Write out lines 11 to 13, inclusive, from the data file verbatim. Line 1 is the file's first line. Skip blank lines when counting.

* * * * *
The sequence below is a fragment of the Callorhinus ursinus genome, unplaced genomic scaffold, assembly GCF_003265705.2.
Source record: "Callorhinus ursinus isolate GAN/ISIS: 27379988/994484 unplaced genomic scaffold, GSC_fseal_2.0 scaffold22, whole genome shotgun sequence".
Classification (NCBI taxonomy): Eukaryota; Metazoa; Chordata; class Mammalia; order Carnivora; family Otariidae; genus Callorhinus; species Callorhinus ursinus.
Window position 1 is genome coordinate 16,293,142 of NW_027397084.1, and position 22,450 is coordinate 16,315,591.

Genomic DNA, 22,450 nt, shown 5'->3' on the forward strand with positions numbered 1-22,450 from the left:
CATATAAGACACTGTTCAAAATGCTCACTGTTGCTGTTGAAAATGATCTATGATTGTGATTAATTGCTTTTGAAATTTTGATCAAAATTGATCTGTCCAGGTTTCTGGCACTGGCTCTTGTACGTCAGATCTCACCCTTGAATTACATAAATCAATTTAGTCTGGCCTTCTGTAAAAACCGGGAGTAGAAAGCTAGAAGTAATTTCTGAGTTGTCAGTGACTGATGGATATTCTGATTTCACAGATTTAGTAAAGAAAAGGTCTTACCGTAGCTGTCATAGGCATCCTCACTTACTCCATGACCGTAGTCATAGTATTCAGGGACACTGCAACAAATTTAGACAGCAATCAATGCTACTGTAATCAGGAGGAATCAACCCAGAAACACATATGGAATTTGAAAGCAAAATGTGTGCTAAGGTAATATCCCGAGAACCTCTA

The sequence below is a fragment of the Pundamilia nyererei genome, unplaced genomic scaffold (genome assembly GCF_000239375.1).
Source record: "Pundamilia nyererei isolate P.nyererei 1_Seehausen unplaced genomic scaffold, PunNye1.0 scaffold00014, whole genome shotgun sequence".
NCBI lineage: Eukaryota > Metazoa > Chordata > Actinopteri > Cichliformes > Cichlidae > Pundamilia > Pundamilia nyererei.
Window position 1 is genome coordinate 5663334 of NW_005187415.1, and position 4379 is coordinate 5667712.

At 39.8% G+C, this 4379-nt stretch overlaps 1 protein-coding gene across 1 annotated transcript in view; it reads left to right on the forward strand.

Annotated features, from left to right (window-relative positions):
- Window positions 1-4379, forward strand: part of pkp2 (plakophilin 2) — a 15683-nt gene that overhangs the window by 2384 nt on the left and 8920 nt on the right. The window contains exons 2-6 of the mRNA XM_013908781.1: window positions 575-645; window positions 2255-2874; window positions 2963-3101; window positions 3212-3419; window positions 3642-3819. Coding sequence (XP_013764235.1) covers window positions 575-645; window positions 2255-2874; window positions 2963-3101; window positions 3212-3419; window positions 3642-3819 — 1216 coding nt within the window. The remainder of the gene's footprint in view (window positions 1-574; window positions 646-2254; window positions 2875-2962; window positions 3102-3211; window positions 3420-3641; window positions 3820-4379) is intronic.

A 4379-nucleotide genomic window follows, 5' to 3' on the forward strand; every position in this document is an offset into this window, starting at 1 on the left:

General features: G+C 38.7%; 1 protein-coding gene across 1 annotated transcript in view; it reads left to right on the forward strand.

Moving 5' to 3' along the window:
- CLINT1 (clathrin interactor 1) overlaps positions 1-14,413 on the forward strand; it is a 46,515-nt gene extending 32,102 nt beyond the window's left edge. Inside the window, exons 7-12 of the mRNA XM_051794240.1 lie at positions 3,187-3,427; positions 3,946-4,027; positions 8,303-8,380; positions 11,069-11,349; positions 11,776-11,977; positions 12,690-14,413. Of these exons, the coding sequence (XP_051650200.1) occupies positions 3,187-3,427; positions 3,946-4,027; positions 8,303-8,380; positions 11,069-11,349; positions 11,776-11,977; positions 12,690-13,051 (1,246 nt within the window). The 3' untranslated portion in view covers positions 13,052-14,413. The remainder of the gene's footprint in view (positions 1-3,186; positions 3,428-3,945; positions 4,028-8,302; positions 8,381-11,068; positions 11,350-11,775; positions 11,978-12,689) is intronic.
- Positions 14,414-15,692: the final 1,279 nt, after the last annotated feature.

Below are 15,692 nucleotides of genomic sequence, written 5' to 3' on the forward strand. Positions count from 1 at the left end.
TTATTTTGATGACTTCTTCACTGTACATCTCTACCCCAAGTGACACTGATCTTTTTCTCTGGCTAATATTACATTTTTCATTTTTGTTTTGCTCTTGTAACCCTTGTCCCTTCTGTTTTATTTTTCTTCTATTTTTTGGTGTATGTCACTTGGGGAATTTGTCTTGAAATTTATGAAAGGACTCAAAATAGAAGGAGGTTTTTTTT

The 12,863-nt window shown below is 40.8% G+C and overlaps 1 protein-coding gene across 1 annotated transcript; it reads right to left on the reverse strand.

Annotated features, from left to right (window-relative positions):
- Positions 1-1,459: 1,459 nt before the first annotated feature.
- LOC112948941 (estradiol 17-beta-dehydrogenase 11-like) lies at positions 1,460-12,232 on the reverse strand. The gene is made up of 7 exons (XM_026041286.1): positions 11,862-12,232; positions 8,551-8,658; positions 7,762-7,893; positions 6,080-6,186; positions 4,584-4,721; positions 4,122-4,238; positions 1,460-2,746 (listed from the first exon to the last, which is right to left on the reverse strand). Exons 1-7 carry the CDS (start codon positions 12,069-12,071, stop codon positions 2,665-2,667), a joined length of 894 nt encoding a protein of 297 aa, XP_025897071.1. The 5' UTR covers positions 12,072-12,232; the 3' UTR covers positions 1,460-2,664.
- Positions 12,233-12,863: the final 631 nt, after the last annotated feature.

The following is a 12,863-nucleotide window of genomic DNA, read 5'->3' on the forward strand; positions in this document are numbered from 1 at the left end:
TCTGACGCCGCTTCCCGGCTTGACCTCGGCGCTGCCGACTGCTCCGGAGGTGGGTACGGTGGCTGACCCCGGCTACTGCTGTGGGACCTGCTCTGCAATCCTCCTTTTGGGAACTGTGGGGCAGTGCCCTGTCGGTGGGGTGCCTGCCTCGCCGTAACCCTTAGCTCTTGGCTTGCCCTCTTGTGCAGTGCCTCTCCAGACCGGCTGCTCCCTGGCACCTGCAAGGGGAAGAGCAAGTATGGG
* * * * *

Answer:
At 39.8% G+C, this 4379-nt stretch overlaps 1 protein-coding gene across 1 annotated transcript in view; it reads left to right on the forward strand.

Annotated features, from left to right (window-relative positions):
- Window positions 1-4379, forward strand: part of pkp2 (plakophilin 2) — a 15683-nt gene that overhangs the window by 2384 nt on the left and 8920 nt on the right. The window contains exons 2-6 of the mRNA XM_013908781.1: window positions 575-645; window positions 2255-2874; window positions 2963-3101; window positions 3212-3419; window positions 3642-3819. Coding sequence (XP_013764235.1) covers window positions 575-645; window positions 2255-2874; window positions 2963-3101; window positions 3212-3419; window positions 3642-3819 — 1216 coding nt within the window. The remainder of the gene's footprint in view (window positions 1-574; window positions 646-2254; window positions 2875-2962; window positions 3102-3211; window positions 3420-3641; window positions 3820-4379) is intronic.